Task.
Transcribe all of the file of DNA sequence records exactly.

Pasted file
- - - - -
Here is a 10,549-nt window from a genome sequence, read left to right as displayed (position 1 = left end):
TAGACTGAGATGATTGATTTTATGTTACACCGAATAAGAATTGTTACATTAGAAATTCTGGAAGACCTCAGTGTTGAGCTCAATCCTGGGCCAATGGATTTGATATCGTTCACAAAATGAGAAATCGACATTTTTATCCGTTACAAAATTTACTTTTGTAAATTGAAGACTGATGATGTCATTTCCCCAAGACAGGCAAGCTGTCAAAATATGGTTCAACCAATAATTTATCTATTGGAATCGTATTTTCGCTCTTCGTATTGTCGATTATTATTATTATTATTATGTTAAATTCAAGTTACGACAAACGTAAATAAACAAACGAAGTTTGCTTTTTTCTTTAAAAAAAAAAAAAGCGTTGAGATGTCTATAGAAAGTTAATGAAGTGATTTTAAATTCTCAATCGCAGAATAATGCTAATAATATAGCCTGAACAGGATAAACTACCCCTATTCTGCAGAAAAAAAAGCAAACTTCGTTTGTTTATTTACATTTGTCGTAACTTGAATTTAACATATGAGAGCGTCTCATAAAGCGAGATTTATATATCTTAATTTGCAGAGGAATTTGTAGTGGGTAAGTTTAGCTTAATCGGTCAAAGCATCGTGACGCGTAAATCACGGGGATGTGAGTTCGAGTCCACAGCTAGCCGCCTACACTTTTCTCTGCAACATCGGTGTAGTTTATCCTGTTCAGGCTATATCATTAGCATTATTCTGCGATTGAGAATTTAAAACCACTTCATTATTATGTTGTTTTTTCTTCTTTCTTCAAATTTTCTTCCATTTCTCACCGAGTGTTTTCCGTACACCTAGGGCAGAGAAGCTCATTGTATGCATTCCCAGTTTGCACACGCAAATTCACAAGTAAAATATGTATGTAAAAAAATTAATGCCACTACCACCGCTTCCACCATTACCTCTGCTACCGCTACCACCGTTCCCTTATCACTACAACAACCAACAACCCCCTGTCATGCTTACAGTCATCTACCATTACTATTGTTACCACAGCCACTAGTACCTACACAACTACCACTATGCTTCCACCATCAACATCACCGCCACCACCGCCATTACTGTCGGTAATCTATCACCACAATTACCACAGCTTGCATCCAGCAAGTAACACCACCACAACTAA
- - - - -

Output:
Here is a 10,549-nt window from a genome sequence, read left to right as displayed (position 1 = left end):
TAGACTGAGATGATTGATTTTATGTTACACCGAATAAGAATTGTTACATTAGAAATTCTGGAAGACCTCAGTGTTGAGCTCAATCCTGGGCCAATGGATTTGATATCGTTCACAAAATGAGAAATCGACATTTTTATCCGTTACAAAATTTACTTTTGTAAATTGAAGACTGATGATGTCATTTCCCCAAGACAGGCAAGCTGTCAAAATATGGTTCAACCAATAATTTATCTATTGGAATCGTATTTTCGCTCTTCGTATTGTCGATTATTATTATTATTATTATGTTAAATTCAAGTTACGACAAACGTAAATAAACAAACGAAGTTTGCTTTTTTCTTTAAAAAAAAAAAAAGCGTTGAGATGTCTATAGAAAGTTAATGAAGTGATTTTAAATTCTCAATCGCAGAATAATGCTAATAATATAGCCTGAACAGGATAAACTACCCCTATTCTGCAGAAAAAAAAGCAAACTTCGTTTGTTTATTTACATTTGTCGTAACTTGAATTTAACATATGAGAGCGTCTCATAAAGCGAGATTTATATATCTTAATTTGCAGAGGAATTTGTAGTGGGTAAGTTTAGCTTAATCGGTCAAAGCATCGTGACGCGTAAATCACGGGGATGTGAGTTCGAGTCCACAGCTAGCCGCCTACACTTTTCTCTGCAACATCGGTGTAGTTTATCCTGTTCAGGCTATATCATTAGCATTATTCTGCGATTGAGAATTTAAAACCACTTCATTATTATGTTGTTTTTTCTTCTTTCTTCAAATTTTCTTCCATTTCTCACCGAGTGTTTTCCGTACACCTAGGGCAGAGAAGCTCATTGTATGCATTCCCAGTTTGCACACGCAAATTCACAAGTAAAATATGTATGTAAAAAAATTAATGCCACTACCACCGCTTCCACCATTACCTCTGCTACCGCTACCACCGTTCCCTTATCACTACAACAACCAACAACCCCCTGTCATGCTTACAGTCATCTACCATTACTATTGTTACCACAGCCACTAGTACCTACACAACTACCACTATGCTTCCACCATCAACATCACCGCCACCACCGCCATTACTGTCGGTAATCTATCACCACAATTACCACAGCTTGCATCCAGCAAGTAACACCACCACAACTAA